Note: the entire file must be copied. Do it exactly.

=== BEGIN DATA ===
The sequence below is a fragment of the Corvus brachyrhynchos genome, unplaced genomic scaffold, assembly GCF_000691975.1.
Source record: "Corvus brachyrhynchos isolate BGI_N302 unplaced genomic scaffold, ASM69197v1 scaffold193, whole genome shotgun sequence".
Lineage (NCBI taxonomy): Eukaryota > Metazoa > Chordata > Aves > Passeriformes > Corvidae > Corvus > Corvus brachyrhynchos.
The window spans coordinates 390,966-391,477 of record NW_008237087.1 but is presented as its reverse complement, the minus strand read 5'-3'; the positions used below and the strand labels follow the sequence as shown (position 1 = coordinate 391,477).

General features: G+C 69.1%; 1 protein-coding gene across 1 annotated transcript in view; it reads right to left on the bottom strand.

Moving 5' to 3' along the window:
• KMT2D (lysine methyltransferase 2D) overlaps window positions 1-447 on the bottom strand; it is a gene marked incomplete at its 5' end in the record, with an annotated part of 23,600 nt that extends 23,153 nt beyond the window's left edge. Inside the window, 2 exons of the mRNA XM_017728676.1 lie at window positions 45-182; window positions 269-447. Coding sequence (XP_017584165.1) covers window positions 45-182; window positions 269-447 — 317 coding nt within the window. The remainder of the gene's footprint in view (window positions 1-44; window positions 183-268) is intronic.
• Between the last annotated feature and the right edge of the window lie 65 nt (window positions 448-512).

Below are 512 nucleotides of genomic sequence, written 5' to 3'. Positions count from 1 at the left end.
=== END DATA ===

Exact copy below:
The sequence below is a fragment of the Corvus brachyrhynchos genome, unplaced genomic scaffold, assembly GCF_000691975.1.
Source record: "Corvus brachyrhynchos isolate BGI_N302 unplaced genomic scaffold, ASM69197v1 scaffold193, whole genome shotgun sequence".
Lineage (NCBI taxonomy): Eukaryota > Metazoa > Chordata > Aves > Passeriformes > Corvidae > Corvus > Corvus brachyrhynchos.
The window spans coordinates 390,966-391,477 of record NW_008237087.1 but is presented as its reverse complement, the minus strand read 5'-3'; the positions used below and the strand labels follow the sequence as shown (position 1 = coordinate 391,477).

General features: G+C 69.1%; 1 protein-coding gene across 1 annotated transcript in view; it reads right to left on the bottom strand.

Moving 5' to 3' along the window:
• KMT2D (lysine methyltransferase 2D) overlaps window positions 1-447 on the bottom strand; it is a gene marked incomplete at its 5' end in the record, with an annotated part of 23,600 nt that extends 23,153 nt beyond the window's left edge. Inside the window, 2 exons of the mRNA XM_017728676.1 lie at window positions 45-182; window positions 269-447. Coding sequence (XP_017584165.1) covers window positions 45-182; window positions 269-447 — 317 coding nt within the window. The remainder of the gene's footprint in view (window positions 1-44; window positions 183-268) is intronic.
• Between the last annotated feature and the right edge of the window lie 65 nt (window positions 448-512).

Below are 512 nucleotides of genomic sequence, written 5' to 3'. Positions count from 1 at the left end.